Alternative Forms of Marriage Open Marriage Part 2
About the alternative form of marriage known as open marriage, history of the practice and people who have them.
Alternate Forms of Marriage
The central idea of open marriage is synergy, the idea that the whole can be greater than the sum of its parts; synergy comes about when each partner in a marriage is committed to personal growth and that of the spouse. Guidelines set forth by the O'Neills are: living for now, realistic expectations, privacy, role flexibility, open and honest communication, open companionship with others, equality, identity and autonomy, and trust. They see the process of developing a group marriage as a snail-like spiral of evolving stages, leading from the self to others to transcendence. To the O'Neills, marriage is not a "couples game." Couples have a nonexclusive right to intimate friendships with other, which does not necessarily include sex, but can.
Practitioners: The 1800s saw many experimenters with open marriage. Two of the most interesting were Mary and Thomas Nichols, who married when she was a divorcee of 37 and he a medical student of 32. In Marriage (1853), they advocated the idea that a woman should have children by different lovers. In fact, each such child would provide "a living likeness [of the lover]. It is better than a daguerreotype." In the end, after a series of experiments with utopian commune living, they became Catholics.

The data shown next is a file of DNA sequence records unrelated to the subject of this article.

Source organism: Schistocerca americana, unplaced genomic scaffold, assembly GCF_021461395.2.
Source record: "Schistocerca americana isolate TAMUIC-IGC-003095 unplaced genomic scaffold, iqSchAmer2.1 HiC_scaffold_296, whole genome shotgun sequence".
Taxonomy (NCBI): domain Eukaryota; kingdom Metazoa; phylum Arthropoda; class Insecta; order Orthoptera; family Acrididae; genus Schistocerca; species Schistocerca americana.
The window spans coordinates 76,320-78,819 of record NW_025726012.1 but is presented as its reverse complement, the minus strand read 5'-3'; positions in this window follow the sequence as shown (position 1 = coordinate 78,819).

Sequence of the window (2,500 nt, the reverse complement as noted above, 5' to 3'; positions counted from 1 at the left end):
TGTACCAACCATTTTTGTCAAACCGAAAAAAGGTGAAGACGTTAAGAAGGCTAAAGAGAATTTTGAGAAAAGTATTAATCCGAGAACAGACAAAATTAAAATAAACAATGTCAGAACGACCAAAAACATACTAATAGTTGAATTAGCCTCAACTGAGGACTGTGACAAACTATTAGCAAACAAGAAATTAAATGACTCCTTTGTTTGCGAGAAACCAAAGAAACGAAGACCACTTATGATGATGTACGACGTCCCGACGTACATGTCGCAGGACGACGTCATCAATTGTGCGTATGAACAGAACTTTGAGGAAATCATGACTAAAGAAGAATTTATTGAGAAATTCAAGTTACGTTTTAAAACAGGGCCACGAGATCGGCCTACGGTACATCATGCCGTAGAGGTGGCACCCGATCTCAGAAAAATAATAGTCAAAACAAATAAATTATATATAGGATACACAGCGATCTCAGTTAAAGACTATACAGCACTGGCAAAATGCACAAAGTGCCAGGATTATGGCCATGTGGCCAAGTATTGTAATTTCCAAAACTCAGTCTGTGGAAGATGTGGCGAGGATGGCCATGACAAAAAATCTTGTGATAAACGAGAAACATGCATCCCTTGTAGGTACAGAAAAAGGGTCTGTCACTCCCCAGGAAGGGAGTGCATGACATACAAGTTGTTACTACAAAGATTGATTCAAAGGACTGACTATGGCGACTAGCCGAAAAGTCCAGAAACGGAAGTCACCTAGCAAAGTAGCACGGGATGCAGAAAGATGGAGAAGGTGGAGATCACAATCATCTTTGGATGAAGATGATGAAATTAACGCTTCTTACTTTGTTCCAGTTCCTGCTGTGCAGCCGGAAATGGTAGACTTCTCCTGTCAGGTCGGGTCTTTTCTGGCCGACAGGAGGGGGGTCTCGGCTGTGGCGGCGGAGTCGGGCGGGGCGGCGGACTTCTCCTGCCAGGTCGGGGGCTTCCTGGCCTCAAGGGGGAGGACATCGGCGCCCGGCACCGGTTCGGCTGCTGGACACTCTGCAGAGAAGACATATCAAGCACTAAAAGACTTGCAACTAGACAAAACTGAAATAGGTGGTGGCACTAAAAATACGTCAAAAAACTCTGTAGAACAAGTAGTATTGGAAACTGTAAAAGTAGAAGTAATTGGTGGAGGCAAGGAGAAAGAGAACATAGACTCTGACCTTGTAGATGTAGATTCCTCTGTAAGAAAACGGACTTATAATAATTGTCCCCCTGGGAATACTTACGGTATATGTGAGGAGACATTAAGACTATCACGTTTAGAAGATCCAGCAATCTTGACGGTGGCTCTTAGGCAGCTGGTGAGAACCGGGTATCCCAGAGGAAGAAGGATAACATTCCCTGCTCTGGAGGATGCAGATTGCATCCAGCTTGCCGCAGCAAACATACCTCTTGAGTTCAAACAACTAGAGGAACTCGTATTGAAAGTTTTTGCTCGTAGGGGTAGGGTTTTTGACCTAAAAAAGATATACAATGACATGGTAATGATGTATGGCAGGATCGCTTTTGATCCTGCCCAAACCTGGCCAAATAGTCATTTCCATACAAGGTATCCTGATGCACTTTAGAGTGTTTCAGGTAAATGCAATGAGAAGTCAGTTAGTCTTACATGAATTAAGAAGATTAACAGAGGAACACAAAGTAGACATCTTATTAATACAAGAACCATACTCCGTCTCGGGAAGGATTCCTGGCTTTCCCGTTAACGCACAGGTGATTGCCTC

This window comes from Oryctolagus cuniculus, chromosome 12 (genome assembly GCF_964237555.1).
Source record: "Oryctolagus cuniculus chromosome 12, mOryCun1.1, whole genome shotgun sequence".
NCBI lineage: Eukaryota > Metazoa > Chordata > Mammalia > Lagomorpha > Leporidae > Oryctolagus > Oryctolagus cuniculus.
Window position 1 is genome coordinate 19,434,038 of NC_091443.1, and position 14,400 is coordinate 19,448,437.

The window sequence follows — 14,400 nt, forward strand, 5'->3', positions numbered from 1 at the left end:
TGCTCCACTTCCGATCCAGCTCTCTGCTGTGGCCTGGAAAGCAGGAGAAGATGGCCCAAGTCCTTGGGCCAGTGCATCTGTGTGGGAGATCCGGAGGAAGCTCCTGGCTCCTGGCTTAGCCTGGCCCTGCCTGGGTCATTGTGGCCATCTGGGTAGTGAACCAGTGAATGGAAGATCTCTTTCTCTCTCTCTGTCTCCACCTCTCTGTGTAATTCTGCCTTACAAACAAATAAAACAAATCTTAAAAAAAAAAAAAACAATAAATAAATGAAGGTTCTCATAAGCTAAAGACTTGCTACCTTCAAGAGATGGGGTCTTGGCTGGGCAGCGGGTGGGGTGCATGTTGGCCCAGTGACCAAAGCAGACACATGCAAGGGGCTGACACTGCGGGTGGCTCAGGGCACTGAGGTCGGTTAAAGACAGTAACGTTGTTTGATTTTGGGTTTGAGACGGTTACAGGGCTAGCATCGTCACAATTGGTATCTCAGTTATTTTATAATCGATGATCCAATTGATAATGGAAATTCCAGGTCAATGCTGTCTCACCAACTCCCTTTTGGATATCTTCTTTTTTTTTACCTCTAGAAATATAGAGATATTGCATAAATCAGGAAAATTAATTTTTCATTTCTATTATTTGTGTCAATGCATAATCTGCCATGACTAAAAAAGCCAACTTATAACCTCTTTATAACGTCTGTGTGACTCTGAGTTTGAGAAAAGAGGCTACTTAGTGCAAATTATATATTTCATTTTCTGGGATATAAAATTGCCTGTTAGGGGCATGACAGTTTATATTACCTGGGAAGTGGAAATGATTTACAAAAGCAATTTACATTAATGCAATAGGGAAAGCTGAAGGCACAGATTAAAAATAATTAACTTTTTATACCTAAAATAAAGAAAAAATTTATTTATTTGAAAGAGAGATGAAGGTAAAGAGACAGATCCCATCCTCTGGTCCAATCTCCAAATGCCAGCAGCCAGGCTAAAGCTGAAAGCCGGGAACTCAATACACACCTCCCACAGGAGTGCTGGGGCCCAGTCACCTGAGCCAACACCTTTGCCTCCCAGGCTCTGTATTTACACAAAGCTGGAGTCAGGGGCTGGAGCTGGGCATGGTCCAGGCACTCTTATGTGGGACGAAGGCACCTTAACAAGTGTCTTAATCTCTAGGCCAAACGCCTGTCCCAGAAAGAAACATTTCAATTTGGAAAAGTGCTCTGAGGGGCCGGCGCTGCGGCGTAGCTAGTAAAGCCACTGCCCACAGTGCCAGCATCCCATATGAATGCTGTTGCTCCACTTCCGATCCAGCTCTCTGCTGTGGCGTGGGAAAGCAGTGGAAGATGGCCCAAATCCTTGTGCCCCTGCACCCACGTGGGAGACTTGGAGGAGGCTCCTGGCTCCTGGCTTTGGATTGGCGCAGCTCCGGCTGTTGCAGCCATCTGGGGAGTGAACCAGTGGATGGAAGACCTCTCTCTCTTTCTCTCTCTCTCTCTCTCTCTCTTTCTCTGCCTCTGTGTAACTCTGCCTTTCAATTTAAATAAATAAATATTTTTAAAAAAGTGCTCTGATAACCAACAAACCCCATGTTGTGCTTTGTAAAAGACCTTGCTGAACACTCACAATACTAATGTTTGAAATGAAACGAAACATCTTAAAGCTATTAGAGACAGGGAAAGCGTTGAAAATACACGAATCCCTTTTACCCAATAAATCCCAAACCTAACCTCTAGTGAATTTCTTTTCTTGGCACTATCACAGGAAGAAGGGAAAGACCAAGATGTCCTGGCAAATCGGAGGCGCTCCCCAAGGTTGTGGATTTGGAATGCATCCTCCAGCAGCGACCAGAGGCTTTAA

Famed sexologist Havelock Ellis espoused open marriage--mainly for himself. After he married novelist Edith Lees in 1891, he insisted that they maintain separate houses and live apart for six months of the year, have their own incomes, and have the freedom to enter sexual relationships outside the marriage. She grew violently jealous of his affairs; the only lover she took was a woman. Ellis got his comeuppance when, after the death of Edith, he entered an alliance with a Frenchwoman who took him at his word and had an affair with a poet-friend, reducing Ellis to fits of insane jealousy.
Others of that time who experimented, mainly unsuccessfully, with open marriage were H. G. Wells and Bertrand Russell.
Where It Stands Today: Few succeed at open marriage, primarily because it demands such emotional maturity, though many try it. Witness the Los Angeles husband who came home at dawn to find that his wife had locked him out of the house and scattered the pages of Open Marriage over the front lawn.
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